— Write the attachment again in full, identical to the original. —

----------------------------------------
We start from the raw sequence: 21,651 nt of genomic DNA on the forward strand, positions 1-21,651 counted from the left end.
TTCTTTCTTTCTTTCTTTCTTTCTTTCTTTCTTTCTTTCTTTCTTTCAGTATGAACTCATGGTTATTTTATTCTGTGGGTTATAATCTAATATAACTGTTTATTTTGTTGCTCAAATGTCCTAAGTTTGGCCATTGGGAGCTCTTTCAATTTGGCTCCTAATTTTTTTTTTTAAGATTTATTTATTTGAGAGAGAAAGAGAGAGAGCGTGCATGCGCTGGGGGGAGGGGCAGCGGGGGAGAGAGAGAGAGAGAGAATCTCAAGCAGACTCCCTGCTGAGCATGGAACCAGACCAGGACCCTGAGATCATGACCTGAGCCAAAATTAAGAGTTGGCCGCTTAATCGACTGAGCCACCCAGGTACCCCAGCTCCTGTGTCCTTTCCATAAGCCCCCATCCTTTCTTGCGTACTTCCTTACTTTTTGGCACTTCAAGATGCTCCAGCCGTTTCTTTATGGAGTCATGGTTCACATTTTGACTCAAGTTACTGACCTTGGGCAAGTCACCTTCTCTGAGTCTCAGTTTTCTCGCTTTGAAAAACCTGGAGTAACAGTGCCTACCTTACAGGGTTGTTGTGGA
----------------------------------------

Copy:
We start from the raw sequence: 21,651 nt of genomic DNA on the forward strand, positions 1-21,651 counted from the left end.
TTCTTTCTTTCTTTCTTTCTTTCTTTCTTTCTTTCTTTCTTTCTTTCAGTATGAACTCATGGTTATTTTATTCTGTGGGTTATAATCTAATATAACTGTTTATTTTGTTGCTCAAATGTCCTAAGTTTGGCCATTGGGAGCTCTTTCAATTTGGCTCCTAATTTTTTTTTTTAAGATTTATTTATTTGAGAGAGAAAGAGAGAGAGCGTGCATGCGCTGGGGGGAGGGGCAGCGGGGGAGAGAGAGAGAGAGAGAATCTCAAGCAGACTCCCTGCTGAGCATGGAACCAGACCAGGACCCTGAGATCATGACCTGAGCCAAAATTAAGAGTTGGCCGCTTAATCGACTGAGCCACCCAGGTACCCCAGCTCCTGTGTCCTTTCCATAAGCCCCCATCCTTTCTTGCGTACTTCCTTACTTTTTGGCACTTCAAGATGCTCCAGCCGTTTCTTTATGGAGTCATGGTTCACATTTTGACTCAAGTTACTGACCTTGGGCAAGTCACCTTCTCTGAGTCTCAGTTTTCTCGCTTTGAAAAACCTGGAGTAACAGTGCCTACCTTACAGGGTTGTTGTGGA